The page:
One of the things that makes Linux awesome is that finding and installing common software is really fast and easy. If you use a graphical tool like GNOME’s Software, you can download and install an app in a couple clicks. If you’re a command-line commando, you can install an application with one or two relatively short console commands.
It's all thanks to the package manager. And while the trusty package manager has served as a centerpiece of Linux distributions for years, it has some serious shortfalls as well.
The problems with package managers
Package managers make life easy for the desktop Linux user, until they don’t. Sometimes things go awry. Library conflicts can break compatibility with other packages. Nothing can dissuade a Linux newbie like a system-upgrade attempt that fills the console screen with errors. Even for an advanced user, this can be disheartening.
On top of that, there isn’t just one package manager. Package managers differ from one distribution to another, meaning that instructions for Fedora won’t completely translate into instructions for Ubuntu. Switching between distributions means learning a new package manager. It also means that what works for one system may not work the same on another.
Not only can it be tough for newbies to get it all right, but it’s also a pain for software vendors to distribute their programs. Just think of it: To distribute your program, you might have to repackage it as an RPM (Fedora), Deb (Ubuntu and Debian), or a tar.xz (Arch and Manjaro), in addition to providing the source as a tarball (tar.gz).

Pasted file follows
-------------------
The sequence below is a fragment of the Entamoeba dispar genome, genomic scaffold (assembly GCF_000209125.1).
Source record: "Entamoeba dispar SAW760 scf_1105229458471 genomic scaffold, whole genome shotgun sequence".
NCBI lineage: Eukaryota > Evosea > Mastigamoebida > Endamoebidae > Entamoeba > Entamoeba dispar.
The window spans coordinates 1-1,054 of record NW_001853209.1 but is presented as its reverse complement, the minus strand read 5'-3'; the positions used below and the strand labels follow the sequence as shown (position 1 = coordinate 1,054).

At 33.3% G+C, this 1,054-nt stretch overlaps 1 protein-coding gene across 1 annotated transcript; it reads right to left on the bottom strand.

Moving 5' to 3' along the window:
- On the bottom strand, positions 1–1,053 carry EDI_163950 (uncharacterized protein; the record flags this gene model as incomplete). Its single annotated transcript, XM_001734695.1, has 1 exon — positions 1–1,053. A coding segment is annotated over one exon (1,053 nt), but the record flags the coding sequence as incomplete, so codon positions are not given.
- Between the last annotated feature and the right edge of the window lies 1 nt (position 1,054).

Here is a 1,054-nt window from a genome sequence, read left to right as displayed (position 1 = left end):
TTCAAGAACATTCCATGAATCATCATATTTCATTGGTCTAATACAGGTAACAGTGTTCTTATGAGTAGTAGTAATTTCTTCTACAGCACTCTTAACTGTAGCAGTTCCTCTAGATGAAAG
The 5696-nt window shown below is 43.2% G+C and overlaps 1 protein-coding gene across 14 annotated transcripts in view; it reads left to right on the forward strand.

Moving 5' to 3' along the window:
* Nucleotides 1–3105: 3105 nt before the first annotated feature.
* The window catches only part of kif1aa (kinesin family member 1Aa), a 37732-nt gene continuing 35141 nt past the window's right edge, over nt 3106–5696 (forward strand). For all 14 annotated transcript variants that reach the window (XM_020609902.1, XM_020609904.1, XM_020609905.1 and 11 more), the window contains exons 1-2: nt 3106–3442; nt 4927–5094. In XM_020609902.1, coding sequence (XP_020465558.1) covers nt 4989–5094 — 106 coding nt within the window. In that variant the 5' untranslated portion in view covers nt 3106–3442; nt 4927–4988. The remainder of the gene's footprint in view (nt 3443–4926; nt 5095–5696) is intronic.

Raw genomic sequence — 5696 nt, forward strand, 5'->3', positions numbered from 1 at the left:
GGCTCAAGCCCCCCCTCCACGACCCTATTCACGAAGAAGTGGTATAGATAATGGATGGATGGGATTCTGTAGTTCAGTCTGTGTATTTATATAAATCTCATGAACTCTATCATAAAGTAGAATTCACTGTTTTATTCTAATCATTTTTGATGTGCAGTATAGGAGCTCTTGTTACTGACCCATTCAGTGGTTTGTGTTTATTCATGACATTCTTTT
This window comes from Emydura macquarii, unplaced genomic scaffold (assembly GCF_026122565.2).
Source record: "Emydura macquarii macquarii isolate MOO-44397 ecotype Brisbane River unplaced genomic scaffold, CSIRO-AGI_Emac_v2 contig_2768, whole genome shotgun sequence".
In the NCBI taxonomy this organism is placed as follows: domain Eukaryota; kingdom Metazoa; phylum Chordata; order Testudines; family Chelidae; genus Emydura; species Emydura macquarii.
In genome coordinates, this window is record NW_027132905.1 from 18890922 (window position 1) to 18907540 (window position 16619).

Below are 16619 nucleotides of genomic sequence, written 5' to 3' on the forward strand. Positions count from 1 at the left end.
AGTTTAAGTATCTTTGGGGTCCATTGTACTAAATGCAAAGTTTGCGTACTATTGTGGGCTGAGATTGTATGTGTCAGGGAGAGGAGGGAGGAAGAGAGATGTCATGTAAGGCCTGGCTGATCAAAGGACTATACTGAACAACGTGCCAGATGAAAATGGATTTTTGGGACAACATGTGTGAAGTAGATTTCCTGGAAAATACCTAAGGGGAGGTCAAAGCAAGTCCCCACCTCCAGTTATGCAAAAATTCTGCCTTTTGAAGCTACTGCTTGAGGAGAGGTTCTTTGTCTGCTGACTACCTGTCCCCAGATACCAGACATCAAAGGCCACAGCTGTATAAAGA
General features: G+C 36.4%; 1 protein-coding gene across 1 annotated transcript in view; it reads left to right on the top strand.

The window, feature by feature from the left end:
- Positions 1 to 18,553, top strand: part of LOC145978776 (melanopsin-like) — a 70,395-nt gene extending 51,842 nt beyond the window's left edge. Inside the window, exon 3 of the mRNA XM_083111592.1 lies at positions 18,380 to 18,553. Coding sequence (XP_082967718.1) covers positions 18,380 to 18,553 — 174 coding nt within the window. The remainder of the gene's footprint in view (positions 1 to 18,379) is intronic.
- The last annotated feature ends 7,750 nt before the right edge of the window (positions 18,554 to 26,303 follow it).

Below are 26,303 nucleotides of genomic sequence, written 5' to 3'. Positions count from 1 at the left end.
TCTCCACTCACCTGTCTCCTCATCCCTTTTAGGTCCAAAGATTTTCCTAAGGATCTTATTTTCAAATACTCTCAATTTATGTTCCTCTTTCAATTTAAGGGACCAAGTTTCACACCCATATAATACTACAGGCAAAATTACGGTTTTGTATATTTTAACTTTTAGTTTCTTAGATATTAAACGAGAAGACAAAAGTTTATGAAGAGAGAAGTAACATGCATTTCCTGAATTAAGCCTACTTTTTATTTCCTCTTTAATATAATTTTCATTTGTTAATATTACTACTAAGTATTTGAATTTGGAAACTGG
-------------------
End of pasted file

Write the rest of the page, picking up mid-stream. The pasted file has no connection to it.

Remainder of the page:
Many software vendors simply pick one and leave it to package maintainers to do the rest. This creates an entire class of volunteers who spend a lot of energy repackaging software for their chosen Linux distribution. That’s a lot of extra work and testing. It’s little wonder that proprietary apps that are widely available on Windows and Mac aren’t always available on Linux.
Some smart folks realized that packaging software for Linux was a nightmare. To remedy this, there are a few new formats that have been worked on over the past year to simplify this.
Portable Linux applications aren’t exactly new. Container systems like Docker are popular among enterprise app developers and server administrators, but they aren’t really designed for the desktop user like you and me. The portable desktop systems package applications with all of the stuff the apps need to run (libraries, runtimes, etc). The portable app is then offered as a single-file download, that can be run without a lengthy unpacking and installation process.
This distribution method also promises added security, since each application can be run in relative isolation from the rest of the system. That means that a misbehaving email or malicious web script would have a harder time touching any of the data on the system outside of the app’s environment, or sandbox. In some cases, the application must be granted certain permissions to function properly. If you’ve ever had an Android app prompt you for permissions to your phone’s camera or storage, the idea is very similar.
As with anything Linux, there’s never just one solution. Several people have come up with and worked on similar solutions, which means there are now another set of competing formats. There are three formats that are trying to address this problem: AppImage, Flatpak, and Snap.